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The Unlikely Story of How the Hawai‘i Symphony Orchestra Came Back to Life

Five years after declaring bankruptcy, the newly renamed Hawai‘i Symphony Orchestra is not only on budget, it’s traveling to perform on the Neighbor Islands again, hosting internationally renowned guest musicians and attracting new audiences. What happened?


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(page 3 of 4)

Photos: Kent Nishimura 

 

To do that, HSO had to start performing, whether there was enough money to sustain a full season or not. Kosasa says they took the risk because they felt that, if they could present something to audiences and get some exposure, show people that the symphony was back and managed properly, they could get some support. It worked and, along with some donations, grants started coming in.

 

For the past three years, each season has ended in the black, all debts settled. “That’s what our objective is, so we don’t carry over the deficit. That’s kind of what got the last organization, I think, into some problems,” Cayetano says. They’ve accomplished this by holding concerts less frequently. “In the process of doing that, the budget was reduced very significantly,” to around $3 million or $4 million. The staff has also been reduced to be more efficient and leave the majority of the budget to the musicians’ salaries.

 

“The musicians did make a huge sacrifice,” Kosasa says. “They basically cut their salaries in half. Compared to a full season, they’re really only doing half seasons. To their credit, they’re hanging in there.” Of the 72 musicians employed by the Symphony before the bankruptcy, 48 remain, with fewer than 10 resigning (others have taken leaves of absence, retired or passed away). Jang says there isn’t enough consistent work for everyone to come back full time, especially those with families, but the symphony is rebuilding, hiring replacements as auditions continue.

 

Fundraising pays for most of HSO’s operations (about 65 percent), but they also have to sell concert tickets to be successful. To appeal to more diverse audiences, HSO began the musicthatPOPS series, which this season has included a performance of The Nightmare Before Christmas’ entire score while the film was projected onscreen, and Disney in Concert: Tale As Old as Time. That’s on top of the Halekūlani Masterworks, which brings in world-class guests including soprano Sumi Jo and guitarist Pablo Villegas to accompany performances of classics from Beethoven, Mozart, Bach, Tchaikovsky and more. Even with these guests, the star is still the orchestra. Cayetano says, “Even Pablo Villegas said that to the audience— ‘You have such an outstanding group of musicians behind me.’ And sometimes, if we [don’t] have the opportunity to hear other artists, we don’t realize how good our musicians are.”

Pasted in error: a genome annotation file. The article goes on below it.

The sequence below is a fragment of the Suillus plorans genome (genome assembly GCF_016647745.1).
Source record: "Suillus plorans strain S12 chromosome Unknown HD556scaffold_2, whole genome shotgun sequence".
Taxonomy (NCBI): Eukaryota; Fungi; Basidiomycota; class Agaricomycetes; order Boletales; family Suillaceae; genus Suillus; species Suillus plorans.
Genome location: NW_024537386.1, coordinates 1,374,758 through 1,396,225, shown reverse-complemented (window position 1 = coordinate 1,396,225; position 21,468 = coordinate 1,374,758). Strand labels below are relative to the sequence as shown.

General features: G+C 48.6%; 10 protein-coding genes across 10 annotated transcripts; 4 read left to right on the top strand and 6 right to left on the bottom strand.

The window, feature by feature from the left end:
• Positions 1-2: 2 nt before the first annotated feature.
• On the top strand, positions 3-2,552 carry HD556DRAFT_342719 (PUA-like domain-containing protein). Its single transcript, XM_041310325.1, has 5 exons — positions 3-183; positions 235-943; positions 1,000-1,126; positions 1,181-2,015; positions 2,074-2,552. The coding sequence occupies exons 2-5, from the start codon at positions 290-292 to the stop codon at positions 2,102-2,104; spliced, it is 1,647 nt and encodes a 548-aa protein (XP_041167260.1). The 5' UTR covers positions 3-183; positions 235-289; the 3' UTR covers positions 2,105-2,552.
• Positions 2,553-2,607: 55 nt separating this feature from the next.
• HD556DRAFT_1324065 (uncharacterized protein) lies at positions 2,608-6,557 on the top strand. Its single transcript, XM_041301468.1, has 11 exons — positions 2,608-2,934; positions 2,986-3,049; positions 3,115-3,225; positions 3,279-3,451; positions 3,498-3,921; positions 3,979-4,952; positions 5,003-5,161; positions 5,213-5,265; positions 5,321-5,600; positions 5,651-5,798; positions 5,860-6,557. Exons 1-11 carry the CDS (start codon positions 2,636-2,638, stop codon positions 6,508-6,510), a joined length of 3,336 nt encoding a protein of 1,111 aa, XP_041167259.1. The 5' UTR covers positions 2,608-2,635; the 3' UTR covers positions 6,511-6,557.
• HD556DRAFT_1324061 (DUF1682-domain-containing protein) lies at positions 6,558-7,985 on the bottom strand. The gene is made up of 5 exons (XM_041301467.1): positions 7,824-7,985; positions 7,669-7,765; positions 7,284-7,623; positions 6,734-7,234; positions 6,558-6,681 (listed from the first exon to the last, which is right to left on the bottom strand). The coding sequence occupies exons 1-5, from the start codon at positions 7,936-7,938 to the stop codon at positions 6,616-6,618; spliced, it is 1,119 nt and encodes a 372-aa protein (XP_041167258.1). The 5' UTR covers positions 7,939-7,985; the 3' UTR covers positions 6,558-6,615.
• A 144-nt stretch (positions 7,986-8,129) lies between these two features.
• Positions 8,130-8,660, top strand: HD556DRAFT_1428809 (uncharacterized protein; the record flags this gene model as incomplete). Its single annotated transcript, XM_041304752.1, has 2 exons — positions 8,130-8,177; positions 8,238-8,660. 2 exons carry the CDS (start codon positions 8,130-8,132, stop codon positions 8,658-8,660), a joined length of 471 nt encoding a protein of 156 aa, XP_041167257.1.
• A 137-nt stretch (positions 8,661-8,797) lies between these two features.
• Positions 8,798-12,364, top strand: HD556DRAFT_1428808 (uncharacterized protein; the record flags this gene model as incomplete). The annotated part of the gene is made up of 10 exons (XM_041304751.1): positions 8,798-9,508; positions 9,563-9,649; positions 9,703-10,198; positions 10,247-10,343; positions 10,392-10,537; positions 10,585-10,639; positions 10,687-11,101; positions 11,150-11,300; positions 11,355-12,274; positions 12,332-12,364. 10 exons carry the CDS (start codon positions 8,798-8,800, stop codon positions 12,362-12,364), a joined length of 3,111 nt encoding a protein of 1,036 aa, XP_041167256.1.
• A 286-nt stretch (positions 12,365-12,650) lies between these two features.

The orchestra’s mission also includes reaching out to the community. “Every year, we’ve been able to serve more students,” Parrish says. “We visit schools with small ensembles and we hope to soon begin to bring students to the concert hall to experience the orchestra.” There are also $13 student rush tickets to concerts. “We’re finding as many ways as we can to broaden our educational work. It’s certainly a very important part of what we want to accomplish,” along with serving all demographics and socioeconomic levels.

 

 

We’re a different board, a different organization,” Kosasa says. “We’re a startup,” an odd fact, considering the symphony’s 115-year history.

 

“That’s one of the challenges,” Parrish says. “People see the concerts and they assume the symphony is back. But it’s not quite that simple.” The Hawai‘i Symphony Orchestra virtually started from scratch, not even knowing the names or contact information of former season ticket holders, so there was no way to reach out to them. It’s going to take time to build that support back up, and the orchestra is in constant need of donations to survive. But it’s gotten very organized in rebuilding its support network. For instance, if you purchase tickets to the symphony online, you’ll soon receive a fundraising packet in the mail, explaining the different donor levels and the benefits of giving. The pitch: “The more you give, the more we give back.”

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